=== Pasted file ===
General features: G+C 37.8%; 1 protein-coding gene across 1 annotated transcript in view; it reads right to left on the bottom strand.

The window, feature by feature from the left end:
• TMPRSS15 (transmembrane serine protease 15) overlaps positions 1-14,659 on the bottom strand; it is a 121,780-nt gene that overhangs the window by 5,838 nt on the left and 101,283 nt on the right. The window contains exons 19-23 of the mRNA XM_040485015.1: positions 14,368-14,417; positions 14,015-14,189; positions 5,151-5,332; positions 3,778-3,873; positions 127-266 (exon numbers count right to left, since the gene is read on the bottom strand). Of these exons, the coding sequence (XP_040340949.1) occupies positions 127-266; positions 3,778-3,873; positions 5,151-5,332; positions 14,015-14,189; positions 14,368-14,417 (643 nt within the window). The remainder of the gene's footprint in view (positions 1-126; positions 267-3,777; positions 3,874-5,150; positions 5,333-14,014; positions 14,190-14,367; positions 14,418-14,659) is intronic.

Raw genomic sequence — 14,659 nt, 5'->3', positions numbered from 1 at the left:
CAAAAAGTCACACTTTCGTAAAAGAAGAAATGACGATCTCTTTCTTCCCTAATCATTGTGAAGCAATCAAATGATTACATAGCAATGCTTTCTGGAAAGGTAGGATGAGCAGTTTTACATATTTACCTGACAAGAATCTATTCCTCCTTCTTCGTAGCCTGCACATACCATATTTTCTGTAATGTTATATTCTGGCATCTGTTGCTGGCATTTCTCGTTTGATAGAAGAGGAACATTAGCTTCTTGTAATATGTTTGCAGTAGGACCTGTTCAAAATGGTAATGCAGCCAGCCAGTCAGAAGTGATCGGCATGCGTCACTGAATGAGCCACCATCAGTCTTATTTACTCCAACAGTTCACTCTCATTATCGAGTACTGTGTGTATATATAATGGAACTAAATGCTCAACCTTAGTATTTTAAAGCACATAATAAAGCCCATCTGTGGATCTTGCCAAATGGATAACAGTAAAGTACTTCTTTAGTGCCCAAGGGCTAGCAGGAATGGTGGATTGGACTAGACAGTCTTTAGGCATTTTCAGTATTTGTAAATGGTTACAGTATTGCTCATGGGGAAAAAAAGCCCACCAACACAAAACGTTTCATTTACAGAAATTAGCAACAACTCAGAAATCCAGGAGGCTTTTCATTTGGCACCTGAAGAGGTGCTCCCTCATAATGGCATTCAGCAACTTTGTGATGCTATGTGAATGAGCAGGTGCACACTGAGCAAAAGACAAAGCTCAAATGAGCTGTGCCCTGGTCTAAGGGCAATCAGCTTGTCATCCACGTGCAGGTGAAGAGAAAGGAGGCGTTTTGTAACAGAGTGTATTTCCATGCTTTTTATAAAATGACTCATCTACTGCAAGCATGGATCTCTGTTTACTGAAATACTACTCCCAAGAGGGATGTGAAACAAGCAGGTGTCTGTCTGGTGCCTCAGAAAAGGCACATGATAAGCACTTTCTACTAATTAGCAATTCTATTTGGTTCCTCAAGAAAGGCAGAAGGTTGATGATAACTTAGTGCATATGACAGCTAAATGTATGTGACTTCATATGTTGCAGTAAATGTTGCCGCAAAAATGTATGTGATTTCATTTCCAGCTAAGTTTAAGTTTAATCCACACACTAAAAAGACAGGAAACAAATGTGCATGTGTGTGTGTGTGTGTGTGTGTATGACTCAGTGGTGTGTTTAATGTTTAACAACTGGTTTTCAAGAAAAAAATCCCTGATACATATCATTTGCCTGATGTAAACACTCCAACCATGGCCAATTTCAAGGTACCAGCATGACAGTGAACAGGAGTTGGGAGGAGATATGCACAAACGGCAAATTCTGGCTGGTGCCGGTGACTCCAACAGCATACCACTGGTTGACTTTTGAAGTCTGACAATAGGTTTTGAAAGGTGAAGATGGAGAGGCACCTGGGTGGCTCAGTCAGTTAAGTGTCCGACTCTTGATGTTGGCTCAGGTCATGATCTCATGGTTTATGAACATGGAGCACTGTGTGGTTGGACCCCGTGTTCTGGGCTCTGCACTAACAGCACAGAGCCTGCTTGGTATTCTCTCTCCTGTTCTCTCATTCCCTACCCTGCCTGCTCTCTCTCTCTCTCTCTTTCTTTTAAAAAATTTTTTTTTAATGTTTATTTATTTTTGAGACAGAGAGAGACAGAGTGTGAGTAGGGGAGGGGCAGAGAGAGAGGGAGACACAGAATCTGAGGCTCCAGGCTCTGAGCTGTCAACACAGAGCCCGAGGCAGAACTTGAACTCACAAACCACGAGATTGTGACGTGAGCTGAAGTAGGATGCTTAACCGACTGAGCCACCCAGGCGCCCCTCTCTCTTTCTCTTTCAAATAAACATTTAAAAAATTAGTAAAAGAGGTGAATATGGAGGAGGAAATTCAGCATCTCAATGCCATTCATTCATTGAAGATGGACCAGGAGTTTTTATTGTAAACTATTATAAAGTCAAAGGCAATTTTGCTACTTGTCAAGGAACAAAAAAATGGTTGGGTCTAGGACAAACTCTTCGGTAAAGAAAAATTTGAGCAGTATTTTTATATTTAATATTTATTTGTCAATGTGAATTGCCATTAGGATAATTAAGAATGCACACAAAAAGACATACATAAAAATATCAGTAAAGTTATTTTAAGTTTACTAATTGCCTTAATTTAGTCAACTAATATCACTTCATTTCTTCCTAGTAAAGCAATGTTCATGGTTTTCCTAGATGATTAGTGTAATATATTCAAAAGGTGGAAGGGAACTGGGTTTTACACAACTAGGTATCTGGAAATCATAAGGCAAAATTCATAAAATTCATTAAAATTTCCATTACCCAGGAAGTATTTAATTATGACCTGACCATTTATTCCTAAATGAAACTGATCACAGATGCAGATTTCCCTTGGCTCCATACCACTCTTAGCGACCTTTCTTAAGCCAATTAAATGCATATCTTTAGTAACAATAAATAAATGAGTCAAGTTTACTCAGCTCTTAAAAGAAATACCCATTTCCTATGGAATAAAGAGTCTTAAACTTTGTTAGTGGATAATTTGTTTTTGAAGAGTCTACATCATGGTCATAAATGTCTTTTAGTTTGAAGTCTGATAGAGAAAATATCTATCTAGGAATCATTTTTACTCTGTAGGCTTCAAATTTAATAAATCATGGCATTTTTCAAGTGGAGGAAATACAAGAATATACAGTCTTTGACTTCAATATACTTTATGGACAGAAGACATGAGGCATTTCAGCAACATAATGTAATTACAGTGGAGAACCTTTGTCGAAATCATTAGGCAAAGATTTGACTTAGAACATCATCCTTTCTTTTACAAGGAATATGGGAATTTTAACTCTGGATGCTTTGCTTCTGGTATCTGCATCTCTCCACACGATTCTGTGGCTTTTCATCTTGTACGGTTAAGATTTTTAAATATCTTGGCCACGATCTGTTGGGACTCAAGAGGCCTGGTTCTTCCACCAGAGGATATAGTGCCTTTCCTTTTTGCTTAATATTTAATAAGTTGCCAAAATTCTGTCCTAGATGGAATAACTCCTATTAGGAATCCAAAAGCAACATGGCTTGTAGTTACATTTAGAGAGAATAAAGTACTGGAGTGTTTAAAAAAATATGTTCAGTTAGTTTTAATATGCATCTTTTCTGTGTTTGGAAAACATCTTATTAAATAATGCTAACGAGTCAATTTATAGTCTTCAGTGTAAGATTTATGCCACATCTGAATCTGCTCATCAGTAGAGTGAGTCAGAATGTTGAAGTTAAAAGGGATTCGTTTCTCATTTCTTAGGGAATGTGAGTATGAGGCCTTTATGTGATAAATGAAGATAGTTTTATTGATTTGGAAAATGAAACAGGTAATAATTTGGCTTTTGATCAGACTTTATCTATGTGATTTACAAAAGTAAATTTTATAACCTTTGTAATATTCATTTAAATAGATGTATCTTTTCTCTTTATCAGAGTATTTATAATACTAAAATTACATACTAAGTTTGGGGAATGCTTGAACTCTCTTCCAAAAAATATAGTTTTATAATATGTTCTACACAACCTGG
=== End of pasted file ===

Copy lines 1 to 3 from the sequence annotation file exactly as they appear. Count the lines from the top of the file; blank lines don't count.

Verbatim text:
General features: G+C 37.8%; 1 protein-coding gene across 1 annotated transcript in view; it reads right to left on the bottom strand.

The window, feature by feature from the left end:
• TMPRSS15 (transmembrane serine protease 15) overlaps positions 1-14,659 on the bottom strand; it is a 121,780-nt gene that overhangs the window by 5,838 nt on the left and 101,283 nt on the right. The window contains exons 19-23 of the mRNA XM_040485015.1: positions 14,368-14,417; positions 14,015-14,189; positions 5,151-5,332; positions 3,778-3,873; positions 127-266 (exon numbers count right to left, since the gene is read on the bottom strand). Of these exons, the coding sequence (XP_040340949.1) occupies positions 127-266; positions 3,778-3,873; positions 5,151-5,332; positions 14,015-14,189; positions 14,368-14,417 (643 nt within the window). The remainder of the gene's footprint in view (positions 1-126; positions 267-3,777; positions 3,874-5,150; positions 5,333-14,014; positions 14,190-14,367; positions 14,418-14,659) is intronic.